How critical was propaganda to national survival during the Battle of Britain? The struggle for air supremacy lasted for just sixteen weeks during the summer and autumn of 1940, yet its outcome was vital in thwarting Hitler's invasion plans. The RAF's 'fighter boys', Churchill's 'Few', were central to that achievement, sustaining the morale of millions through their heroism. A propaganda victory within a military success, the Air Ministry daily projected their prowess through its Air Communiqués to national and international audiences, using the press, newsreels, and radio broadcasts.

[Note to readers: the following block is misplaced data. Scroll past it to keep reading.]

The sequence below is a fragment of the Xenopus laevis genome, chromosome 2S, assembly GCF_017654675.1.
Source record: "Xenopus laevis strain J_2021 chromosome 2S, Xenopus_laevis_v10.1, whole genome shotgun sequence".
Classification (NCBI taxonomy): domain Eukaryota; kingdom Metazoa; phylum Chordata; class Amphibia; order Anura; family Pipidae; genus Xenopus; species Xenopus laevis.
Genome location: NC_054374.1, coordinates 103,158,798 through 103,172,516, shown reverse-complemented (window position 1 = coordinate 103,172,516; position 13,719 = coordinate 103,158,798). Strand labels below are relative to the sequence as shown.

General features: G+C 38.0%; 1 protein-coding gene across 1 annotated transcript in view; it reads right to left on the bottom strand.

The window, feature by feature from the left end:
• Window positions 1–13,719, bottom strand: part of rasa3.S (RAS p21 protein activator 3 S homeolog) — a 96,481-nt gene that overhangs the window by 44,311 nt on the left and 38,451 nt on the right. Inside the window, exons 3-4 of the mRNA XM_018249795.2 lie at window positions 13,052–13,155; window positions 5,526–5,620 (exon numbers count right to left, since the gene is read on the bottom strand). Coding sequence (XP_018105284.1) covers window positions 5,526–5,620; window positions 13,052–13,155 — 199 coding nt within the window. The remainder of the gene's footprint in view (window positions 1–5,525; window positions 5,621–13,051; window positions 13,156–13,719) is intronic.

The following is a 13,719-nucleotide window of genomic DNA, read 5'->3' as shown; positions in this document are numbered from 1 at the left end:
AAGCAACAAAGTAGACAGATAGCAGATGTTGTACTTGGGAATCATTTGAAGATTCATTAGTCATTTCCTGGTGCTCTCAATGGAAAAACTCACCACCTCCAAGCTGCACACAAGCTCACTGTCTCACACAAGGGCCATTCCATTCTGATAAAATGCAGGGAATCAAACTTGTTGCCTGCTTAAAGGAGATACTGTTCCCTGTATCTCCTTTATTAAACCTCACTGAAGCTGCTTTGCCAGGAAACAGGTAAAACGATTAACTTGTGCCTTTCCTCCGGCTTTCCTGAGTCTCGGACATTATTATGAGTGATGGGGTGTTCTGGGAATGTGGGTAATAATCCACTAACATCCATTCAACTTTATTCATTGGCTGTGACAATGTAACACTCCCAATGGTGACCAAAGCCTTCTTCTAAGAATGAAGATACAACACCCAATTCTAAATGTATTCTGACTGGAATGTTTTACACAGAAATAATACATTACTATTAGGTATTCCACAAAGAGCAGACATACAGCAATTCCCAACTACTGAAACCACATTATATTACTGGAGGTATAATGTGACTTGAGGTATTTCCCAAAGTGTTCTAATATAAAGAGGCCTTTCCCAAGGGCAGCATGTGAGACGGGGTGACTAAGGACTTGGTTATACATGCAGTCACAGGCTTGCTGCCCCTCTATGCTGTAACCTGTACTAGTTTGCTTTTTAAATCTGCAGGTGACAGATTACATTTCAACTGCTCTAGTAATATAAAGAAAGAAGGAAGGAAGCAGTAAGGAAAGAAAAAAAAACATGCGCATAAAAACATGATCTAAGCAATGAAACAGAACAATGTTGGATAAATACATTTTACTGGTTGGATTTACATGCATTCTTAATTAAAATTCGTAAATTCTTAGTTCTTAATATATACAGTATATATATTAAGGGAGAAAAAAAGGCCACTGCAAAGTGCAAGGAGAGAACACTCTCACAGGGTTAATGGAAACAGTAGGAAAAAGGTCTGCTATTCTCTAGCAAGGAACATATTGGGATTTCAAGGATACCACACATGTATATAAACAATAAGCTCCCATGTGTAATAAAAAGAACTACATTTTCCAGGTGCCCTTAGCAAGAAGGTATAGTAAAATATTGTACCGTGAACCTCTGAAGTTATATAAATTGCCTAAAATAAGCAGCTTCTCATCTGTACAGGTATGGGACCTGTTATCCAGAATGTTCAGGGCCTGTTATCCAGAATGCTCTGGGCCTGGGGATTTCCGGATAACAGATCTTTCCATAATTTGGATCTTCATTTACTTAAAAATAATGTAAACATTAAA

Hotly debated in Britain, Germany and America, opinion hinged critically upon these 'cricket scores', which in turn led to the rapid heroicization of the Few into legend. Propaganda organizations, the media, and censorship were key to this accomplishment and are also explored in The Good Fight. Wartime feature films, art and literature further consolidated the mythicization of the Few, influencing the Battle of Britain's post-war historiography. Only more recently challenged by revisionists, these aspects too are assessed in this comprehensive, illustrated account of a key moment in Britain's history.
This book studies the heroicization of 'The Few' during the Battle of Britain in the summer of 1940. A propaganda victory within a military success, it was vital to sustaining national morale.